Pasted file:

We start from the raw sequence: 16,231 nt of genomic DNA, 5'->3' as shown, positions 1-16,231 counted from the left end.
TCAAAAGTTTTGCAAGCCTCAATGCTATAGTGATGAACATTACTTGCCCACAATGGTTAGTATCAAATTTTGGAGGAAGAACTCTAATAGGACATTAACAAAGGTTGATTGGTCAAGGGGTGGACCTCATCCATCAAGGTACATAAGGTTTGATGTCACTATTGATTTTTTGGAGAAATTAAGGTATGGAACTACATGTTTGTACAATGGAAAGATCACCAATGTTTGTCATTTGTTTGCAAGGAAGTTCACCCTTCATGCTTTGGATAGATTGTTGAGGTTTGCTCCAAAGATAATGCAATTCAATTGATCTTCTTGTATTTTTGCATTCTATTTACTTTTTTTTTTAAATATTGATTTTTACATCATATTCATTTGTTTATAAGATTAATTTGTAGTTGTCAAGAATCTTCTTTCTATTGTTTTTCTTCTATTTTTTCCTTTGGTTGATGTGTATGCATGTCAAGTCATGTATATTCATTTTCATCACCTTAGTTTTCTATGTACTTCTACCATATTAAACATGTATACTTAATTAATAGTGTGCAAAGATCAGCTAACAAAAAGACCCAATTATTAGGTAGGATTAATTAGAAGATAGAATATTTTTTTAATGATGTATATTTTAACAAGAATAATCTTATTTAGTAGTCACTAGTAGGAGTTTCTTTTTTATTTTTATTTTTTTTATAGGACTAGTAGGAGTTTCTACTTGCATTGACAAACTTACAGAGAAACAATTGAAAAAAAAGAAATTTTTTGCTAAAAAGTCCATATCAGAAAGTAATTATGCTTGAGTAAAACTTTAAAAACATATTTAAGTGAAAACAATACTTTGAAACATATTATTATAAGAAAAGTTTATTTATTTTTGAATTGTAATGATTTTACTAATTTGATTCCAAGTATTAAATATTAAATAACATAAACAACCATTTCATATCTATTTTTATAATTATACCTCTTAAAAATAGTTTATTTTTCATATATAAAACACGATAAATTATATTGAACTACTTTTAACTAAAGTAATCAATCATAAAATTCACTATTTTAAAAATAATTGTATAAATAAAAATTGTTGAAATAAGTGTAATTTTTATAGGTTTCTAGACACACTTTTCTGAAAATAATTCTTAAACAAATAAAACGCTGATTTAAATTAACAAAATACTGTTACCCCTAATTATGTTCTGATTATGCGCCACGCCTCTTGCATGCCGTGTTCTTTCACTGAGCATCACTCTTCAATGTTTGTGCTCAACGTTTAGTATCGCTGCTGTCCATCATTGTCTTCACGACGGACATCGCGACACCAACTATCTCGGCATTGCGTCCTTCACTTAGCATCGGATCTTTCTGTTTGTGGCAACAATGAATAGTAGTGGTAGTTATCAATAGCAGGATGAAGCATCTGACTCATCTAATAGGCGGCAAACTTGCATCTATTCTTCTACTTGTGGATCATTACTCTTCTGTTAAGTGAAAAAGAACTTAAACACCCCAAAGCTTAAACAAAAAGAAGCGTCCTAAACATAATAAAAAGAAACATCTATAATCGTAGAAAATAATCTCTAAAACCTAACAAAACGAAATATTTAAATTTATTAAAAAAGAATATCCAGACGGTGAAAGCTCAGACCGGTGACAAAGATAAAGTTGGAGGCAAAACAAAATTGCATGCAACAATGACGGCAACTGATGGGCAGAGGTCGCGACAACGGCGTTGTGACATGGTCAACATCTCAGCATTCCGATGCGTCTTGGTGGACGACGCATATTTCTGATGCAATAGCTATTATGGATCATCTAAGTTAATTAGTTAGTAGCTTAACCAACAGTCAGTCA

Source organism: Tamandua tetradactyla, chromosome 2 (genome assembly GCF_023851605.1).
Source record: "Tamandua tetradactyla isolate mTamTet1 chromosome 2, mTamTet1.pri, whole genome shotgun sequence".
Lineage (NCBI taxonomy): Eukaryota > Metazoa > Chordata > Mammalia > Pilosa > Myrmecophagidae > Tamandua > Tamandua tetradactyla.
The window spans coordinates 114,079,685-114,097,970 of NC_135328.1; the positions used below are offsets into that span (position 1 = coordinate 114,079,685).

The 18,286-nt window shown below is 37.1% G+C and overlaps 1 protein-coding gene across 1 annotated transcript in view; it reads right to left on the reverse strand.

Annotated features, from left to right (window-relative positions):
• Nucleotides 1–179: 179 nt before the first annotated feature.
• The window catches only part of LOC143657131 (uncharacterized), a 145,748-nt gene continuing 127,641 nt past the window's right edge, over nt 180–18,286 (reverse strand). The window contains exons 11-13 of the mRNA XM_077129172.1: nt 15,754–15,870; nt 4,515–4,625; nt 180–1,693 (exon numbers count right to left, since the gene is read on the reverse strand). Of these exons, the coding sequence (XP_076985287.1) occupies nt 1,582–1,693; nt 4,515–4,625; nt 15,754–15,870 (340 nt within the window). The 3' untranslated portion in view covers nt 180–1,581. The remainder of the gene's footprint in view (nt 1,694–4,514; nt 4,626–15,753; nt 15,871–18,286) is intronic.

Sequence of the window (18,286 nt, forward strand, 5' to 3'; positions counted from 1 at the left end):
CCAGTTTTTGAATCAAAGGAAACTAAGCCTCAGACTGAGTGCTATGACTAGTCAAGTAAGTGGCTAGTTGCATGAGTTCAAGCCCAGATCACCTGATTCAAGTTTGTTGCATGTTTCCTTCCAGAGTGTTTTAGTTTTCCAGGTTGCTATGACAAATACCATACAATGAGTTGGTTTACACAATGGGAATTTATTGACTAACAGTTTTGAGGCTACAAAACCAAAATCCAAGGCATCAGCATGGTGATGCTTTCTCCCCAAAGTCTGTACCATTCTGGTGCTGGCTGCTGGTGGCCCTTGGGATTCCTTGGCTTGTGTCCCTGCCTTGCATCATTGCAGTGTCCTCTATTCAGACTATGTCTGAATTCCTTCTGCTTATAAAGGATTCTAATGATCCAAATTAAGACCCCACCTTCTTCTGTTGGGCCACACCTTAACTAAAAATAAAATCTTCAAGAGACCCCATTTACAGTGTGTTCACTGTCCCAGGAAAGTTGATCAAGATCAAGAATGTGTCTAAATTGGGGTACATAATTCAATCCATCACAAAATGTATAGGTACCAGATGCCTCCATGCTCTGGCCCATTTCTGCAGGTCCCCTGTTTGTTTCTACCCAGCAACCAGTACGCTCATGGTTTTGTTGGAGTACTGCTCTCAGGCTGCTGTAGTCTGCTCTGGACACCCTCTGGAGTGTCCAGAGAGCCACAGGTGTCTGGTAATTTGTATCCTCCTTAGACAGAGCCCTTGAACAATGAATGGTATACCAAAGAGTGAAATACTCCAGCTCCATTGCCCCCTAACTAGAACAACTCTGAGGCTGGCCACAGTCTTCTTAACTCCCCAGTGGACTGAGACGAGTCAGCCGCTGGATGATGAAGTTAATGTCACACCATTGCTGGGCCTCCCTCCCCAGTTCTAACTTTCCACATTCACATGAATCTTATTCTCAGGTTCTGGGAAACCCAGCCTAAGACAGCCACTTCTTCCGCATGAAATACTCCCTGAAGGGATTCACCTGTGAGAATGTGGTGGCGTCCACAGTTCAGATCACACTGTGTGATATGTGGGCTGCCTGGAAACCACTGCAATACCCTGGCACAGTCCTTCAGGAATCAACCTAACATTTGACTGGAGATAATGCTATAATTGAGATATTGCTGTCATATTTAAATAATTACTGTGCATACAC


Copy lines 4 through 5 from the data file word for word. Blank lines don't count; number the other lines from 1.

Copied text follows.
Source record: "Tamandua tetradactyla isolate mTamTet1 chromosome 2, mTamTet1.pri, whole genome shotgun sequence".
Lineage (NCBI taxonomy): Eukaryota > Metazoa > Chordata > Mammalia > Pilosa > Myrmecophagidae > Tamandua > Tamandua tetradactyla.